The upbringing of the entrepreneurial and political elites of the early industrial revolution in Britain: A comparative study.
thesisposted on 19.11.2015, 09:16 authored by M. V. Wallbank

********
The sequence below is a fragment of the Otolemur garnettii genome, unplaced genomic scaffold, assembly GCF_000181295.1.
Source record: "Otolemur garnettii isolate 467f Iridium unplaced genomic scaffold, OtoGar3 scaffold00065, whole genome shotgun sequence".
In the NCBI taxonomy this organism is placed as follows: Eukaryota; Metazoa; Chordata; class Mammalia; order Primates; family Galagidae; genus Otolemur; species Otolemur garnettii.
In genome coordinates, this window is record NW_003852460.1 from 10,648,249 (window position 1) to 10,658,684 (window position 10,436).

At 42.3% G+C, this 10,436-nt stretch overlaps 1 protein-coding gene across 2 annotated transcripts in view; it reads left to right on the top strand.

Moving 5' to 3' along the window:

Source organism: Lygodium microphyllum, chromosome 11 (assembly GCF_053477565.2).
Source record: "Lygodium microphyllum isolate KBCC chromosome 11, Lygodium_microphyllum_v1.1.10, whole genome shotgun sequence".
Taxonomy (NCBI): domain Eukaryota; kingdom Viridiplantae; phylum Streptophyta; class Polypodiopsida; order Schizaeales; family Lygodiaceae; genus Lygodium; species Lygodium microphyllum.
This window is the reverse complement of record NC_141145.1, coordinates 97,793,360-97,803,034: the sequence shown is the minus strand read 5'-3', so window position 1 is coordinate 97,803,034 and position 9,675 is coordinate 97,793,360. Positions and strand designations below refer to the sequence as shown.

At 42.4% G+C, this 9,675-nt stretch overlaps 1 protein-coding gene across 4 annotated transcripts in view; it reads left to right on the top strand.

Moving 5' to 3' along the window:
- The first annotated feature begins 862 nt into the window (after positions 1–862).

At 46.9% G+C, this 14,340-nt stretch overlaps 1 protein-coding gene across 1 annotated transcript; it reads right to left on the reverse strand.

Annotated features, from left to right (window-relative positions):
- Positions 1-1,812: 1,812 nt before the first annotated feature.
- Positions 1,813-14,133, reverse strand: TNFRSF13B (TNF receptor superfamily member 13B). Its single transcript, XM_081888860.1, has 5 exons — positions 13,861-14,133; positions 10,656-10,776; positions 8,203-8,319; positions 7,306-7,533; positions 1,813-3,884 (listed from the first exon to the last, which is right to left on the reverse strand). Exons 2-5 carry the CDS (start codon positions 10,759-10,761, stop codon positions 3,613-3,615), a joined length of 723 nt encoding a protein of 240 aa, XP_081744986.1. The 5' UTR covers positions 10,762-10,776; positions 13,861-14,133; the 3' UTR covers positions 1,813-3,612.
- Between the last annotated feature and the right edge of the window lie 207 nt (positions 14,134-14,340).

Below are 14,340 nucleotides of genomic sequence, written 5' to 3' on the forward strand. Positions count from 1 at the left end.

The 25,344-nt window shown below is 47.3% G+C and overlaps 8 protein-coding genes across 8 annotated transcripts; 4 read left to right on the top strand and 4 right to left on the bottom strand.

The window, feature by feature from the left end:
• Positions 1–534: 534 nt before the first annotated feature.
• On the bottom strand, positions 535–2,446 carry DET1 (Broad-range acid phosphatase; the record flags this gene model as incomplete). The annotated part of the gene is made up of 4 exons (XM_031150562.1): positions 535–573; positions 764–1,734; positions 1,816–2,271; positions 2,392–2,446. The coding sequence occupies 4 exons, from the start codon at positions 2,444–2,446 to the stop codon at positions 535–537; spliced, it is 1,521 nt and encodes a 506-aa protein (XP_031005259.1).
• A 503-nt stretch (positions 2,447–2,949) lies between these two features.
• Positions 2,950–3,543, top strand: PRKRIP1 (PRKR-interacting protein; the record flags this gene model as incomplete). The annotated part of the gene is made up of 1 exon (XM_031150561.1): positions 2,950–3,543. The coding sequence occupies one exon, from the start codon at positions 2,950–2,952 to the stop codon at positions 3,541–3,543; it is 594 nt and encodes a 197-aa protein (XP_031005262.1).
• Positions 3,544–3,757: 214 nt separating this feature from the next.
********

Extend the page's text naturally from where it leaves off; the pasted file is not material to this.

In eighteenth and nineteenth century Britain there took place two developments of profound importance in the history of the Western nations: the world's first industrial revolution and the slow gestation of modern parliamentary democracy. The present research represents an attempt to seek for some of the educational determinants of these events by analysing the upbringing of men whose influence upon them was direct and powerful, the members of the British industrial and political elites (constrained by limitations of time and energy to those who were active during the last twenty-five years of the eighteenth century). It emerges that the characteristic entrepreneurs of the period were drawn almost exclusively from the ranks of the artisans and small traders, that almost to a man they had spent part of their youth within the mystique of the trades in which they were to make their marks and that something like one half of them were self-made men. All of these conclusions, it should be emphasised, are at variance with the consensus of historical opinion which has been inclined to see the entrepreneur as the beneficiary of financial and social privilege, directing capital to wherever there was a prospect of an optimum return. It is pointed out, however, that the typical industrialist of the late eighteenth century had very largely disappeared by the middle of the next to be replaced by the academically educated sons of the middle and upper classes and that this may have some connection with the relative decline of British industry that was by then under way. The aristocratic political elite, though having almost no direct influence on the growth of industry, did, in a negative fashion, act as an important catalyst of manufacturing enterprise. For the upbringing of politicians inspired them to an extent unprecedented within a ruling class to hold dear the idea of individual liberty and this provided, it is proposed, a necessary if not sufficient condition for the industrial advance of the time. Further this aristocratic upbringing developed a political persona that appears to have been remarkably acceptable to the people of Britain and which promoted therefore its own survival. Thus a form of leadership was continued which in its detachment (though declining detachment) from manufacture and in its regard for freedom encouraged both industrial prosperity and, the progress of democracy. The initial purpose of the second part of this survey was, then, to try to illuminate the political significance of a nobleman's upbringing, It soon became clear, however, that an excellent opportunity was also presented to consider upper upper class education in another major aspect, as an induction into liberal knowledge. This was therefore made into a parallel topic for investigation. Again it should be stressed that the descriptions of aristocratic childhood in the present work do not always correspond with those in the established texts. The public schools, for example, did not lose their popularity with the Georgian nobility and the universities, too, were extensively patronised by the upper classes throughout the eighteenth century. And within both of these institutions a good deal of solid learning took place which reinforced strongly the liberal influences of home and society.